For the past several months, it seems that all we have heard is about how to pay for transportation infrastructure and very little about what it ought to be. I’m willing to play along with the game of ‘who pays’ and ‘how’, recognizing that the ‘who’ is always ‘us’. After all, there are no free roads and even repatriated foreign balances originally came from ‘us’.
There are three broad categories for funding: direct user payments, indirect user payments and general government revenue. Let’s take a look at all three and see if we can learn something to guide our thinking.
The traditional gas tax is a more indirect form of payment, with both state and federal levies added to the per gallon price and paid at the pump. It is a proxy for usage, hitting less fuel-efficient vehicles harder and exempting plug-in electrics entirely. It is less visible and most people, when asked, think they pay much more in fuel taxes than they actually do pay.
Direct user payments already exist on toll roads, bridges and transit systems. Users simply pay for the use of the service, either at point of sale or with an account. The industry is now considering how to extend this to road user charging, or having drivers pay per mile driven.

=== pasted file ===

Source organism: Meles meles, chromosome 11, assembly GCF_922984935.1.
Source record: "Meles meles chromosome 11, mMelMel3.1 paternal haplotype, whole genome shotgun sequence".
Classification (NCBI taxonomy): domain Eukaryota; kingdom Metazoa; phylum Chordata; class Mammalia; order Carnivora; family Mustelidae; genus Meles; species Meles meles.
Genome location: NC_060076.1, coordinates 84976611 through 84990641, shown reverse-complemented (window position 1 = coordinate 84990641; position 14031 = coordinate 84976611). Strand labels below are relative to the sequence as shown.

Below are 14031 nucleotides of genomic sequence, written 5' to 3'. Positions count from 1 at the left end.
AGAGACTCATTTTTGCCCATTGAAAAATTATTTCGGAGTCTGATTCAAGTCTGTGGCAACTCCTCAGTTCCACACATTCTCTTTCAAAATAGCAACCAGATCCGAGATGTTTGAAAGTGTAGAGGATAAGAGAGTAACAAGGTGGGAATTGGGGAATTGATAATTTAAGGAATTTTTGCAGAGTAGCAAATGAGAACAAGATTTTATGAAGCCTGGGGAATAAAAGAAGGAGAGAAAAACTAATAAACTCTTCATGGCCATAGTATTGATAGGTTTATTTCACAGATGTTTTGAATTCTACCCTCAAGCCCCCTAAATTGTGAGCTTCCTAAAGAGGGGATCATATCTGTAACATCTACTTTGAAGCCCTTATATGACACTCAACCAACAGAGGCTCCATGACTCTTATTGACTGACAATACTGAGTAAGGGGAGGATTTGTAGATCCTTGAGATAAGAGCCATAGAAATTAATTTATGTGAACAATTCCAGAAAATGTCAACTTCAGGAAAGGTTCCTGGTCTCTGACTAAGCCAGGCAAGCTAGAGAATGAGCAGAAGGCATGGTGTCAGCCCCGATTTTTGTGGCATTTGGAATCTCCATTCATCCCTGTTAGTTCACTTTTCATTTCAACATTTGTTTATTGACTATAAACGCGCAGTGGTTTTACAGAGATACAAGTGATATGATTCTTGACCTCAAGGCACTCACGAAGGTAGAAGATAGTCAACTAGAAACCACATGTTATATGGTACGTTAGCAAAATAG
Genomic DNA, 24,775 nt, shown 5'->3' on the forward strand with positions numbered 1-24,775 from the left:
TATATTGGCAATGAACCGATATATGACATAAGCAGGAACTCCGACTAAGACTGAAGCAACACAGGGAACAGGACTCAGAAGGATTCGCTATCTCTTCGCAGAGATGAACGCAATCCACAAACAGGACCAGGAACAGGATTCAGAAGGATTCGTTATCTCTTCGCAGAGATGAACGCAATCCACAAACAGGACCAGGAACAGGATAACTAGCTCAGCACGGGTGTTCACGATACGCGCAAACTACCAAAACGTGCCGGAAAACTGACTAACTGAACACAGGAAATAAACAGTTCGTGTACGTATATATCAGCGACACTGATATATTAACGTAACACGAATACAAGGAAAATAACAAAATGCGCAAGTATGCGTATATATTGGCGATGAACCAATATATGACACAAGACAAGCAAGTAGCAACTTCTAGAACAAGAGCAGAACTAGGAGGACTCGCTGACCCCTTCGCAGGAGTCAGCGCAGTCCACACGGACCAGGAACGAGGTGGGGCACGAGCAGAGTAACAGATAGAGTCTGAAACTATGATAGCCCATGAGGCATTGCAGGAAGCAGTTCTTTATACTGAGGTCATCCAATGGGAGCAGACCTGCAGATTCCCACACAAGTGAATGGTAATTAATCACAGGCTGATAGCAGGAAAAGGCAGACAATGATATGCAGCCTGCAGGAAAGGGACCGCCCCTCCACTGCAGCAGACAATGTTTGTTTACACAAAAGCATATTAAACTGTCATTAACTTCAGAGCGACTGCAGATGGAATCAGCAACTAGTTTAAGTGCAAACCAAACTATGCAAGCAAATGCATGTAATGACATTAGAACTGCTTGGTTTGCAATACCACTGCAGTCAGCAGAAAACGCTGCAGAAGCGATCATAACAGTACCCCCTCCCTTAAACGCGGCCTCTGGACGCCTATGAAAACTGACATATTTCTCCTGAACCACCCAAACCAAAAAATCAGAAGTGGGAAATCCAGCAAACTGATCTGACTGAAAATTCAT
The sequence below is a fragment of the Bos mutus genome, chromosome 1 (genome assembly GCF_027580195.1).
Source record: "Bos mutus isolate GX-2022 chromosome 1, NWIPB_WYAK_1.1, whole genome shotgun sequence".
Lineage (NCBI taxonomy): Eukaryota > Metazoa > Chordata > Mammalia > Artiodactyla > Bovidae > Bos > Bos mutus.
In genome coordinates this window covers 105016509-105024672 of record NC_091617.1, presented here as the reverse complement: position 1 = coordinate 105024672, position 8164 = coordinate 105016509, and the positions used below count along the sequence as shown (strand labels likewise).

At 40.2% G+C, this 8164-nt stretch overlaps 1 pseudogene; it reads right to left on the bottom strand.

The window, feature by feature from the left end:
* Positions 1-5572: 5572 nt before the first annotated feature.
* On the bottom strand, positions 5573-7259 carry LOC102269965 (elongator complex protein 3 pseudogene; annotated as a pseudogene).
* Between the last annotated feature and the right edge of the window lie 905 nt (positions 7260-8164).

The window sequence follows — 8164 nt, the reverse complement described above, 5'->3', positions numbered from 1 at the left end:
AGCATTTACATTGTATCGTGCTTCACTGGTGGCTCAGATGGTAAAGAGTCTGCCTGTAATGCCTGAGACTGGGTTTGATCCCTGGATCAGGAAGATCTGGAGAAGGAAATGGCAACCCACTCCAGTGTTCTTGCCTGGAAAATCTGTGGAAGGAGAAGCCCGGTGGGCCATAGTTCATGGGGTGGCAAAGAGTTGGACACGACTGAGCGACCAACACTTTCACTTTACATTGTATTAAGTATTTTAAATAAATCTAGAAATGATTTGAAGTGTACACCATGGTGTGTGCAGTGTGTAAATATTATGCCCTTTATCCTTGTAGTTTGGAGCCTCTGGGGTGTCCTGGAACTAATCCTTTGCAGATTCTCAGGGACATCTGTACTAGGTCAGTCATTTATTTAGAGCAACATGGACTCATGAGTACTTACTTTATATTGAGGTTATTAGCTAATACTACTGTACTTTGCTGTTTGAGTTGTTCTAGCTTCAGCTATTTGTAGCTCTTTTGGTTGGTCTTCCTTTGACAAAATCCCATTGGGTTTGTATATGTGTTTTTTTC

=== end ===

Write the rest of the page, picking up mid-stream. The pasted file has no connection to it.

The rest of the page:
The final idea would be to use federal dollars from the general fund to pay for infrastructure. The last several surface transportation bills depended in part on general fund transfers due to declining revenues from the motor fuel tax.
Proposals from the Trump administration for an expansion of public-private partnerships (PPP) fuelled by tax reductions bridge the first and third idea. They would be dependent on a user pay revenue stream, but would also benefit from federal tax support.
Why have I started this column with a tutorial on transportation funding? I believe that there is a relationship between how we pay for things and how we value them and that this relationship is critical to keeping our transportation infrastructure vital and up to date. But before I draw that connection closer, let me mention one important trend. That is that increasingly, transportation technology is being provided by private sector firms and not the government. Traffic conditions, navigation guidance, route planning, all the way to automated cars, are purchased directly by consumers. While so much of government-provided infrastructure and data are critical to these services, the role of government is increasingly obscured.
If we are to maintain the critical public sector infrastructure that underlies the entire system, then we will need public dollars to support it and we need the public to understand and see the connection between their dollars and the transportation system.
The critical solution is that the user pays and the user knows that he/she is paying. Tolling, transit, road user charging and PPPs are all a necessary part of the solution.